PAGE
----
This is Brefeldia maxima and is our biggest and ‘best’ slime mould. You can see the ‘bare’ zone where this motile mould has moved over the bark and the colony as one single giant cell has slithered onwards.
According to slime-mould expert Dr Paul Ardron it is sometimes commonly called “Tapioca slime” for obvious reasons. I thought it looked like a massive cauliflower……so maybe the ‘cauliflower slime-mould’.
It is not terribly common and I found it and photographed it on a fallen log at the bottom of Cobnar Banks ravine in Graves Park.
ps not sure if this is ‘mold’ which is the American or ‘mould’ which is UK – I will opt for the latter
Whitwell Wood Forestry Commission fiasco goes on unabated….
It seems that each time I visit this wonderful and iconic woodland, the damage to its unrecognised and unrecorded heritage and archaeology goes on. This destruction really should be the most embarrassing situation for the public agency responsible for out woods and forests and directly steering the management of this site – and yet it seems that is not the case. Really there should be a public apology for the irreparable damage that they have done. Fortunately much of the ecology of the wood will recover in time. However, the heritage and archaeology of this uniquely interesting and valuable woodland is simply being progressively erased from the landscape – and there is no a murmur from the Forestry Commission, from Historic England, or from Natural England – it is as if nothing has happened and all is well…..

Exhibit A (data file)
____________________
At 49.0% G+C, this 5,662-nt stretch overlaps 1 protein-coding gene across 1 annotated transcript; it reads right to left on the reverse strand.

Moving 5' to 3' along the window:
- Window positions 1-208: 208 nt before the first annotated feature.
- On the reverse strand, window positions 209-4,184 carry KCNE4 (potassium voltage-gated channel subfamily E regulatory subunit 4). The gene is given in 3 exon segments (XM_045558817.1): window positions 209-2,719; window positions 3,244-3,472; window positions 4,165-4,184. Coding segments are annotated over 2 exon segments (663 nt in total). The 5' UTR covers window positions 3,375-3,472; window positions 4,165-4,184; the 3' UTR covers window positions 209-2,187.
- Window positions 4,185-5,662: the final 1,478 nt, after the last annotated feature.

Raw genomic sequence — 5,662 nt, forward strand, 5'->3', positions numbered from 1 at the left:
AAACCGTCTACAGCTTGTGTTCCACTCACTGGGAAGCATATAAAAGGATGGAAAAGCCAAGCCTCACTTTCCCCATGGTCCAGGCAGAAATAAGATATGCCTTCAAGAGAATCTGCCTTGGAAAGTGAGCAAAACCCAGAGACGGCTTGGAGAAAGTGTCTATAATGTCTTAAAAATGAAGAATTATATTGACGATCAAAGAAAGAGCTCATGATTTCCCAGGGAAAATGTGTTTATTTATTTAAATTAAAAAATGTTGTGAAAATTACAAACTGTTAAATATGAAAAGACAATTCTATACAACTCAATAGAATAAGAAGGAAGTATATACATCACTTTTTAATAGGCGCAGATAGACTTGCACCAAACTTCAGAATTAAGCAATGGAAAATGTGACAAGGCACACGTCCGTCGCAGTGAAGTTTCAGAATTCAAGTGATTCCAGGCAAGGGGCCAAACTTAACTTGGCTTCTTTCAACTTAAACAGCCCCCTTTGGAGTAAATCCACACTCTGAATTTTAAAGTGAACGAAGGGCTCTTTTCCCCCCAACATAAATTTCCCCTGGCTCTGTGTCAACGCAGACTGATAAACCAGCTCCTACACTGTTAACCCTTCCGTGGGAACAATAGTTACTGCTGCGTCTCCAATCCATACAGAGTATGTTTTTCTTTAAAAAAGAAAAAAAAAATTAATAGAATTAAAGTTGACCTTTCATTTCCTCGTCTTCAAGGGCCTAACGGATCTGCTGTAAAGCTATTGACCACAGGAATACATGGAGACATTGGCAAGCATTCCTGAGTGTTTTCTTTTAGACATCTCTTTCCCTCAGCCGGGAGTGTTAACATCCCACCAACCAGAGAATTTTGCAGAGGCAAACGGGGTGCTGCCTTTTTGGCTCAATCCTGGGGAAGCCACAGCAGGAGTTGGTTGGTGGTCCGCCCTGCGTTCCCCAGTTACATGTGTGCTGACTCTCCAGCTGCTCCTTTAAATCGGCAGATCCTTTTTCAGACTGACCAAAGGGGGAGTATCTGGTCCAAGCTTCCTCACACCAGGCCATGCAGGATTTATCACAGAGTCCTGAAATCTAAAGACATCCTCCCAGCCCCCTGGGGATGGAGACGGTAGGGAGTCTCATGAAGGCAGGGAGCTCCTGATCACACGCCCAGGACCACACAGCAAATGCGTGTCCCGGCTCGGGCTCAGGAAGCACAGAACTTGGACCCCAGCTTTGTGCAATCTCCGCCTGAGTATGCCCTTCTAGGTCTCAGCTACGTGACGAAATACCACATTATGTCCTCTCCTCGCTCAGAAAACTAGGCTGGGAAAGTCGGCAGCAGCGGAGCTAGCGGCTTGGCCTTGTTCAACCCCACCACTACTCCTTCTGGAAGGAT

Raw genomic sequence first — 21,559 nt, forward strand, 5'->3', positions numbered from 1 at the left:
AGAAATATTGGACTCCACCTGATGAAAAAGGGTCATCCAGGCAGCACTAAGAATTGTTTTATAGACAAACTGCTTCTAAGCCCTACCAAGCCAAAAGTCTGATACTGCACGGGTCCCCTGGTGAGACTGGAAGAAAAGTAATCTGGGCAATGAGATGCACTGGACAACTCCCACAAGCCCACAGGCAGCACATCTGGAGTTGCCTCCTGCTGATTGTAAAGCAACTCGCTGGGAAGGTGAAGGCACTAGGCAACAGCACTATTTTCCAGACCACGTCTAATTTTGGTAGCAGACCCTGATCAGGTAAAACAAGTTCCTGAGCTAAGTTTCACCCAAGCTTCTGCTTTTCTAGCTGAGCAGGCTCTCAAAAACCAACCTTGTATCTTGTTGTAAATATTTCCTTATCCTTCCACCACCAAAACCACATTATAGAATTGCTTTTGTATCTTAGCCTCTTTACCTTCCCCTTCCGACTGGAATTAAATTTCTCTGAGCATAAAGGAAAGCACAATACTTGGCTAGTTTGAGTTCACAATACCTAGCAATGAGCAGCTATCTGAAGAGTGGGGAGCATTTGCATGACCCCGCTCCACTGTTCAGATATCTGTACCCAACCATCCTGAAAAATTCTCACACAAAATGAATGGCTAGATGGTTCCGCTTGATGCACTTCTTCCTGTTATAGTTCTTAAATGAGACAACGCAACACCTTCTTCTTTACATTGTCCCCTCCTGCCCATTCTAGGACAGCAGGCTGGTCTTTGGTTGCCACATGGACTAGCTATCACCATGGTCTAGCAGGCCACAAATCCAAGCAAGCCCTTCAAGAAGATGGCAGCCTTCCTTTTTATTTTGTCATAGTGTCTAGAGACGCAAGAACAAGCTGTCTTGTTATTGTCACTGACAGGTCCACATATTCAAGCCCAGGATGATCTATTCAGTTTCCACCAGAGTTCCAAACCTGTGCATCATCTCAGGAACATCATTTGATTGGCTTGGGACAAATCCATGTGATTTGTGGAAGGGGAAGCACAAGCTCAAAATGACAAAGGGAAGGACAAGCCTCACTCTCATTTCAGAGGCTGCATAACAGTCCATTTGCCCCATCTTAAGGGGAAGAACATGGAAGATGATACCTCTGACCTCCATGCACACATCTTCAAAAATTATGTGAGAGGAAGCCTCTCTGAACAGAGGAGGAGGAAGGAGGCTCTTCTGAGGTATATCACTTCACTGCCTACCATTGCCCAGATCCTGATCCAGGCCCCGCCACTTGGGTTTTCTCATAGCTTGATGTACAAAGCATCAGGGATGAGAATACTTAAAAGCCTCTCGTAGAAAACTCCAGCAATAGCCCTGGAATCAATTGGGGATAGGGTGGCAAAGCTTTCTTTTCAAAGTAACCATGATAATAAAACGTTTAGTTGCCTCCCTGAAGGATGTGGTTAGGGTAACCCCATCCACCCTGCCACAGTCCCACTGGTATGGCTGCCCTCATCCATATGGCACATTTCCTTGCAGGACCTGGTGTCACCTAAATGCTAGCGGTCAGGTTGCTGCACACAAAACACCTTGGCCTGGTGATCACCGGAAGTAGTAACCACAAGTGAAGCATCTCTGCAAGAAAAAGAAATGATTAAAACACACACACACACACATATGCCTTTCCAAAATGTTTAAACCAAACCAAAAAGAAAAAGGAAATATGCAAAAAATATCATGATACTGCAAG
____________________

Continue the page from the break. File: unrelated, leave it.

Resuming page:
This time the timber-extraction vehicles went within a few metres of the upstanding enclosure linked to the kilometre-long upstanding bank-and-ditch across the site. These features have not been assessed in detail, but close to a major routeway and boundary may be pre-Roman or perhaps so-called Dark Ages in origin. However, when challenged on damage a few years back the Forestry Commission stated that ‘they had only gone through the monument twice….’ – my response was to query how many times would be acceptable though an ancient monument…..? The other feedback we got was ‘well it is only a few medieval charcoal heaths….’
But then and now, what they simply failed to understand or accept was that the bank-and-ditch of the upstanding monument indicates that the whole landscape is an extensive, expansive and incredibly vulnerable heritage – not just the bit you can easily see………
To get an idea of what I mean, think of a Time-Team excavation and the stuff hidden below ground. This is what the Forestry Commission, a public body, is destroying and it is totally appalling and unacceptable.
Another tree disaster in the offing and this time in Leeds